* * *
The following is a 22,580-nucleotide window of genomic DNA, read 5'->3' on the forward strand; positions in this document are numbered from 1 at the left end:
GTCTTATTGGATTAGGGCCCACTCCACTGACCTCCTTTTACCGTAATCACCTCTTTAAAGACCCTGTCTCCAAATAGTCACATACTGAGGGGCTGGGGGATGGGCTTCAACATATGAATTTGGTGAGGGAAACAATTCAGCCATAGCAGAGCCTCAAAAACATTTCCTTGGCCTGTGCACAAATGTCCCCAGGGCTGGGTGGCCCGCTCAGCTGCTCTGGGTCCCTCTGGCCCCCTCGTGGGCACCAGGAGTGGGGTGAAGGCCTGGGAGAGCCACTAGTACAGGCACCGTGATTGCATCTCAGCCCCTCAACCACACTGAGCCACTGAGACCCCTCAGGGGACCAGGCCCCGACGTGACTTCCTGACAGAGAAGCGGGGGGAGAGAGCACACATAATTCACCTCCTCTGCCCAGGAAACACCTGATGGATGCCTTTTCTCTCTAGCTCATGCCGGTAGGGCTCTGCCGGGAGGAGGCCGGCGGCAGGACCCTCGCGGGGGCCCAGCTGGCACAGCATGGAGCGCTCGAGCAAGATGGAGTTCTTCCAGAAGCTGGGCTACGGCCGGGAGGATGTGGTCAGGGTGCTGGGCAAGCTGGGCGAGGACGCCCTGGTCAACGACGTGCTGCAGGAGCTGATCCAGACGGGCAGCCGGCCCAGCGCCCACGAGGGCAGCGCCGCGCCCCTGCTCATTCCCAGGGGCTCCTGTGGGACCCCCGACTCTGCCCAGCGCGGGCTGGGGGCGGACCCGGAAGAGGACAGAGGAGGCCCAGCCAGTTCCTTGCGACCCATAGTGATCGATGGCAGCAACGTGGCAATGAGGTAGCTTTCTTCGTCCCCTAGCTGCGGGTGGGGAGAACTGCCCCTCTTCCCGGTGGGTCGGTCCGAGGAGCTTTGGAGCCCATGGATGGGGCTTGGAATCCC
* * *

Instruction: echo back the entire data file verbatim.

The following is a 22,580-nucleotide window of genomic DNA, read 5'->3' on the forward strand; positions in this document are numbered from 1 at the left end:
GTCTTATTGGATTAGGGCCCACTCCACTGACCTCCTTTTACCGTAATCACCTCTTTAAAGACCCTGTCTCCAAATAGTCACATACTGAGGGGCTGGGGGATGGGCTTCAACATATGAATTTGGTGAGGGAAACAATTCAGCCATAGCAGAGCCTCAAAAACATTTCCTTGGCCTGTGCACAAATGTCCCCAGGGCTGGGTGGCCCGCTCAGCTGCTCTGGGTCCCTCTGGCCCCCTCGTGGGCACCAGGAGTGGGGTGAAGGCCTGGGAGAGCCACTAGTACAGGCACCGTGATTGCATCTCAGCCCCTCAACCACACTGAGCCACTGAGACCCCTCAGGGGACCAGGCCCCGACGTGACTTCCTGACAGAGAAGCGGGGGGAGAGAGCACACATAATTCACCTCCTCTGCCCAGGAAACACCTGATGGATGCCTTTTCTCTCTAGCTCATGCCGGTAGGGCTCTGCCGGGAGGAGGCCGGCGGCAGGACCCTCGCGGGGGCCCAGCTGGCACAGCATGGAGCGCTCGAGCAAGATGGAGTTCTTCCAGAAGCTGGGCTACGGCCGGGAGGATGTGGTCAGGGTGCTGGGCAAGCTGGGCGAGGACGCCCTGGTCAACGACGTGCTGCAGGAGCTGATCCAGACGGGCAGCCGGCCCAGCGCCCACGAGGGCAGCGCCGCGCCCCTGCTCATTCCCAGGGGCTCCTGTGGGACCCCCGACTCTGCCCAGCGCGGGCTGGGGGCGGACCCGGAAGAGGACAGAGGAGGCCCAGCCAGTTCCTTGCGACCCATAGTGATCGATGGCAGCAACGTGGCAATGAGGTAGCTTTCTTCGTCCCCTAGCTGCGGGTGGGGAGAACTGCCCCTCTTCCCGGTGGGTCGGTCCGAGGAGCTTTGGAGCCCATGGATGGGGCTTGGAATCCC